The nervous schoolteacher Colin, observing the sexual revolution in London, has little personal sexual experience and wishes to gain "the knack", a way to seduce women. He turns to a friend, an aggressive, womanizing drummer known only by his surname, Tolen. Tolen gives him unhelpful advice to consume more protein and use intuition, acknowledging intuition is not something that can be completely learned, and espouses the importance of domination. He then suggests Colin move into his residence, where he and another friend "share" women. Colin also becomes determined to obtain a larger bed.
While Colin works on his new living arrangements, a young virginal woman named Nancy arrives to London from out of town, searching for the YWCA. She stops by a clothing store and is won over by the flattery of the clerk, until she overhears him repeating the same words to every female customer. While still seeking the YWCA and asking strangers for directions, she sees Colin purchasing a large cast iron bed. She helps Colin and his friends bring the bed to their residence. There, Tolen makes sexual advances on her, and gives her an unwanted kiss, though telling her she will not be "raped" without consent.
In a public space, Tolen pursues Nancy again, and she faints. When she wakes up, she begins claiming she was raped, though this was not the case. Tolen, Colin and their friends find themselves unable to restrain her from loudly repeating the allegations, or slashing the tires of Tolen's motorcycle, and she runs back to the residence, where she breaks Tolen's records and strips naked. The men become convinced her rape allegations reflect fantasy and urge Tolen to have sex with her. When Nancy emerges from the room wearing a robe, she instead expresses more attraction to Colin, and he returns the interest. Some time later, there is gossip that Nancy and Colin will be co-habitating.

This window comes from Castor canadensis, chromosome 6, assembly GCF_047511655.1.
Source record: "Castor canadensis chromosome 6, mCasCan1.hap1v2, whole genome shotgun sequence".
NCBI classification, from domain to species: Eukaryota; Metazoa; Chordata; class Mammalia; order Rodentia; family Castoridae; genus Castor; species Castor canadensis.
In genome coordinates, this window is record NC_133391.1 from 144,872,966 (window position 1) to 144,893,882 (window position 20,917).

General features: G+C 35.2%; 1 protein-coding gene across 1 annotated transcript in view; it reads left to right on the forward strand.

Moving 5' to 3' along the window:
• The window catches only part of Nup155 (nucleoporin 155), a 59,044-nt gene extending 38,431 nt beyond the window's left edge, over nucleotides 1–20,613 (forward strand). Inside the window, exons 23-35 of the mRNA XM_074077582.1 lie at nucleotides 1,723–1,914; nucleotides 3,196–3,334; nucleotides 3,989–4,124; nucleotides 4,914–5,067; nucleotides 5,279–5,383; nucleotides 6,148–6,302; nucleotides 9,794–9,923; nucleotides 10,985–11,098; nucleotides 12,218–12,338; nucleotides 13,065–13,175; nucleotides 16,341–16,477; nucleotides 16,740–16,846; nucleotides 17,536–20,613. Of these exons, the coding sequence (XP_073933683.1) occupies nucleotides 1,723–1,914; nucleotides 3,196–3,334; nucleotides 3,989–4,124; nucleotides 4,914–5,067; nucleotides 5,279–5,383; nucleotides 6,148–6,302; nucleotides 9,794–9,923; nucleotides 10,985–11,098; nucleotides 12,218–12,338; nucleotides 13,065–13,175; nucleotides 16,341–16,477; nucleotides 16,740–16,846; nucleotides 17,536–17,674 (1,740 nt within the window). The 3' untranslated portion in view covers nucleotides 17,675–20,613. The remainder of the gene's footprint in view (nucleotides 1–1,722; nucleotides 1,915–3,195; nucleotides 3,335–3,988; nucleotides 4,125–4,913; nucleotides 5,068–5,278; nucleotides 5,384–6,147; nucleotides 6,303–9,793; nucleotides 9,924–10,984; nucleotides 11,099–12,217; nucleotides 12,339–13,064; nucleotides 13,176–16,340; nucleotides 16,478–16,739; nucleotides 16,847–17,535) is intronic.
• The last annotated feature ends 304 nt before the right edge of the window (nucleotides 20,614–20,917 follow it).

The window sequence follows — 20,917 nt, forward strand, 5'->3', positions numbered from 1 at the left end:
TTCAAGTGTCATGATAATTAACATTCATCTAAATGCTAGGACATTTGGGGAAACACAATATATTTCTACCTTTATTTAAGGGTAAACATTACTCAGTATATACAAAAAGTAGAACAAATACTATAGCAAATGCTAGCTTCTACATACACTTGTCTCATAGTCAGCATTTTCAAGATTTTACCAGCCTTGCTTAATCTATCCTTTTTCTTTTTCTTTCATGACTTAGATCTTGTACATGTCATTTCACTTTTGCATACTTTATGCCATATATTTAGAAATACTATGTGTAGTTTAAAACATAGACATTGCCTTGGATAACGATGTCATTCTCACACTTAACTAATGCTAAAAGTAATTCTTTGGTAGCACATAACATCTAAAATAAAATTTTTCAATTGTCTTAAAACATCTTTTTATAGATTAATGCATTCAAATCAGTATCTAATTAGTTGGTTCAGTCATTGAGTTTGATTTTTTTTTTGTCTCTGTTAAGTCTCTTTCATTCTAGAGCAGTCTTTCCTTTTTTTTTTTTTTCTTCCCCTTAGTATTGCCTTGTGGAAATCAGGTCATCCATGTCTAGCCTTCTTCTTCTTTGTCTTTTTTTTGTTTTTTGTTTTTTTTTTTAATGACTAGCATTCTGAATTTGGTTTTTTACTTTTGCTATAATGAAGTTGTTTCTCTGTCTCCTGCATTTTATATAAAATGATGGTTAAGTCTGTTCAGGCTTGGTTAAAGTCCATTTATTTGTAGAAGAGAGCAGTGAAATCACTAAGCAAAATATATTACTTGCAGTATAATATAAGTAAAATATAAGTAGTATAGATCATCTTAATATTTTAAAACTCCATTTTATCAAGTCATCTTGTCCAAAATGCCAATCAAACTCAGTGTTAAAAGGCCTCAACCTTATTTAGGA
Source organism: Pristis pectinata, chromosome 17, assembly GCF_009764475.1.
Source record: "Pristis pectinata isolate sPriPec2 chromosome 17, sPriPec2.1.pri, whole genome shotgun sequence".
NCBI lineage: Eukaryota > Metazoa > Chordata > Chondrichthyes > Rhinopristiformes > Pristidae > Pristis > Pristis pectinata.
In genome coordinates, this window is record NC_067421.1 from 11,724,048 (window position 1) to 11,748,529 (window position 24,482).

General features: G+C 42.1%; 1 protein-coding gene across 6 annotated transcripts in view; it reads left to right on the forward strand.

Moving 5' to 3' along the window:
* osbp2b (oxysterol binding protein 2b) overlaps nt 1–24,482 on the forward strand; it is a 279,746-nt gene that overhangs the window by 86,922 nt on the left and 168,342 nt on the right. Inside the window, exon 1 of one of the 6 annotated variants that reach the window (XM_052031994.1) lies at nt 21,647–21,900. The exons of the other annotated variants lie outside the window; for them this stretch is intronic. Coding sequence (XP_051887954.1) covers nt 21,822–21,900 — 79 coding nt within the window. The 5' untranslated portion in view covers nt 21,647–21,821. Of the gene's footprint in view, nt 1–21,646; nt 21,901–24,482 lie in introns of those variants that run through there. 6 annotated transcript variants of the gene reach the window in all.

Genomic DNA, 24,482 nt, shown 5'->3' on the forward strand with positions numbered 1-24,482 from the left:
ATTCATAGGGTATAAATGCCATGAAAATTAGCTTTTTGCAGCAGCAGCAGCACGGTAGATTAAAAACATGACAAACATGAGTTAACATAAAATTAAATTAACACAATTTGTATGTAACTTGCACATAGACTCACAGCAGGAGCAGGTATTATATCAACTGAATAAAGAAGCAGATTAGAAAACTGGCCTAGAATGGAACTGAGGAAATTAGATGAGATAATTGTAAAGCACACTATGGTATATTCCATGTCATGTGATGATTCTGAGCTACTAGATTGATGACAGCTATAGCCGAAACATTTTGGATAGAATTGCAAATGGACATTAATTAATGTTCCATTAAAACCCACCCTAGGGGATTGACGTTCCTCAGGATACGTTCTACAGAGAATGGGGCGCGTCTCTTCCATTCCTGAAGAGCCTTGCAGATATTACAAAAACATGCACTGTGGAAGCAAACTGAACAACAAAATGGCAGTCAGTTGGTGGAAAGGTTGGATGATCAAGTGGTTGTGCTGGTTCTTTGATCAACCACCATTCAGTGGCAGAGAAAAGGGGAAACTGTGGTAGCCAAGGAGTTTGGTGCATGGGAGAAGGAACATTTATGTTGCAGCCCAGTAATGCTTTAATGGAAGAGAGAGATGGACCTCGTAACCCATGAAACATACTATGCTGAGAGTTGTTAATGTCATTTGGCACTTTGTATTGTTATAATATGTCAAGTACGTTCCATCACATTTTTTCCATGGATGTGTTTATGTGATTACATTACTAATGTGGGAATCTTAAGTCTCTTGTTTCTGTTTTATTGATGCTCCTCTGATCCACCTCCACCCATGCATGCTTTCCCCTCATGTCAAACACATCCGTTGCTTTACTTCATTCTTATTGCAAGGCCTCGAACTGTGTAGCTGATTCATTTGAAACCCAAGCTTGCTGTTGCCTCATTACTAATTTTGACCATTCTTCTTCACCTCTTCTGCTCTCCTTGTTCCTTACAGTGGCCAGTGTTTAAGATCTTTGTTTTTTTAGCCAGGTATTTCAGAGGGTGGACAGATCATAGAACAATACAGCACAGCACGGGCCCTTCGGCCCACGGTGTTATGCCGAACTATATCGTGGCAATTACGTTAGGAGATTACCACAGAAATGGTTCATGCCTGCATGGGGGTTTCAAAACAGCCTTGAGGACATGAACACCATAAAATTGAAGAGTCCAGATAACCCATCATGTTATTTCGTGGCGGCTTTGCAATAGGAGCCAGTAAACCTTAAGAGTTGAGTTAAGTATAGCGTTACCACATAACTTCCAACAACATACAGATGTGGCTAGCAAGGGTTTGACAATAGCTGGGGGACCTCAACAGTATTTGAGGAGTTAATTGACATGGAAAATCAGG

After seeing Ann Jellicoe's play The Knack, the producers envisioned a film adaptation. They offered the position of director to Lindsay Anderson, who refused.
Having worked with The Beatles on A Hard Day's Night, Lester was another candidate for director, and agreed to take the position. Lester made major changes to the play, adding his own touch through direct address, unexpected oddly-edited sequences, humorous subtitles, and a Greek chorus of disapproving members of "the older generation." Filming took place in a few weeks, and Lester employed television advertising techniques. Talking about the film in the 1980s, actor Ray Brooks said:
Lester himself makes a brief cameo as an annoyed bystander. John Barry contributed the jazzy score, which features a memorable organ solo by Alan Haven. Jane Birkin, Charlotte Rampling, and Jacqueline Bisset all made their first cinematic appearances in the film as extras, together with Top of the Pops disc girl Samantha Juste.
In The New York Times, Bosley Crowther positively reviewed it as "delightfully mobile" and a "frenziedly running, jumping picture". Variety staff praised the performances, citing Rita Tushingham as perfect in her role.
In 2016, The Hollywood Reporter ranked it the 49th best film to win the Palme d'Or, saying it "hasn't aged well" but the setting was a great asset. In 2001, the Wallflower Critical Guide noted the creativity in cinematography and editing, but said it disrupted the storytelling.
The film was entered into competition at the 1965 Cannes Film Festival, where it won the Palme d'Or.